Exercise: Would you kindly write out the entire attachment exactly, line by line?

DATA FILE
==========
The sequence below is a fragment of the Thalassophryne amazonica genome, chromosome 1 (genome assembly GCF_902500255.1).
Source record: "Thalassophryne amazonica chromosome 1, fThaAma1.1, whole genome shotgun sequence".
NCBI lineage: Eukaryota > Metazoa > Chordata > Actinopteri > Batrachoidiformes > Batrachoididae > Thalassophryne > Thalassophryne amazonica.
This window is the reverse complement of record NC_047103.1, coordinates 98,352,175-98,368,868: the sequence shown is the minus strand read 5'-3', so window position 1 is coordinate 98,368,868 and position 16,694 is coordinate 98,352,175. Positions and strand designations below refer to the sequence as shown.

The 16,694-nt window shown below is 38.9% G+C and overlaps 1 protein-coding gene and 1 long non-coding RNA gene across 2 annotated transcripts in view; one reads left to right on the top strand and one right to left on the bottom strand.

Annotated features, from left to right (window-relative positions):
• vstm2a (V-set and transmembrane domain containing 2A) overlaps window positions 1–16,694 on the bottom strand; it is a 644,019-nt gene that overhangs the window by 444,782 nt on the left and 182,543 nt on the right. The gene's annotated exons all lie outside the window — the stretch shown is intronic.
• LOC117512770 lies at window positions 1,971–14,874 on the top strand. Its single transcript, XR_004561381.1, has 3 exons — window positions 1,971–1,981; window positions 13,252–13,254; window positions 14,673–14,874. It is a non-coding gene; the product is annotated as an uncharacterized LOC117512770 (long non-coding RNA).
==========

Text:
The sequence below is a fragment of the Thalassophryne amazonica genome, chromosome 1 (genome assembly GCF_902500255.1).
Source record: "Thalassophryne amazonica chromosome 1, fThaAma1.1, whole genome shotgun sequence".
NCBI lineage: Eukaryota > Metazoa > Chordata > Actinopteri > Batrachoidiformes > Batrachoididae > Thalassophryne > Thalassophryne amazonica.
This window is the reverse complement of record NC_047103.1, coordinates 98,352,175-98,368,868: the sequence shown is the minus strand read 5'-3', so window position 1 is coordinate 98,368,868 and position 16,694 is coordinate 98,352,175. Positions and strand designations below refer to the sequence as shown.

The 16,694-nt window shown below is 38.9% G+C and overlaps 1 protein-coding gene and 1 long non-coding RNA gene across 2 annotated transcripts in view; one reads left to right on the top strand and one right to left on the bottom strand.

Annotated features, from left to right (window-relative positions):
• vstm2a (V-set and transmembrane domain containing 2A) overlaps window positions 1–16,694 on the bottom strand; it is a 644,019-nt gene that overhangs the window by 444,782 nt on the left and 182,543 nt on the right. The gene's annotated exons all lie outside the window — the stretch shown is intronic.
• LOC117512770 lies at window positions 1,971–14,874 on the top strand. Its single transcript, XR_004561381.1, has 3 exons — window positions 1,971–1,981; window positions 13,252–13,254; window positions 14,673–14,874. It is a non-coding gene; the product is annotated as an uncharacterized LOC117512770 (long non-coding RNA).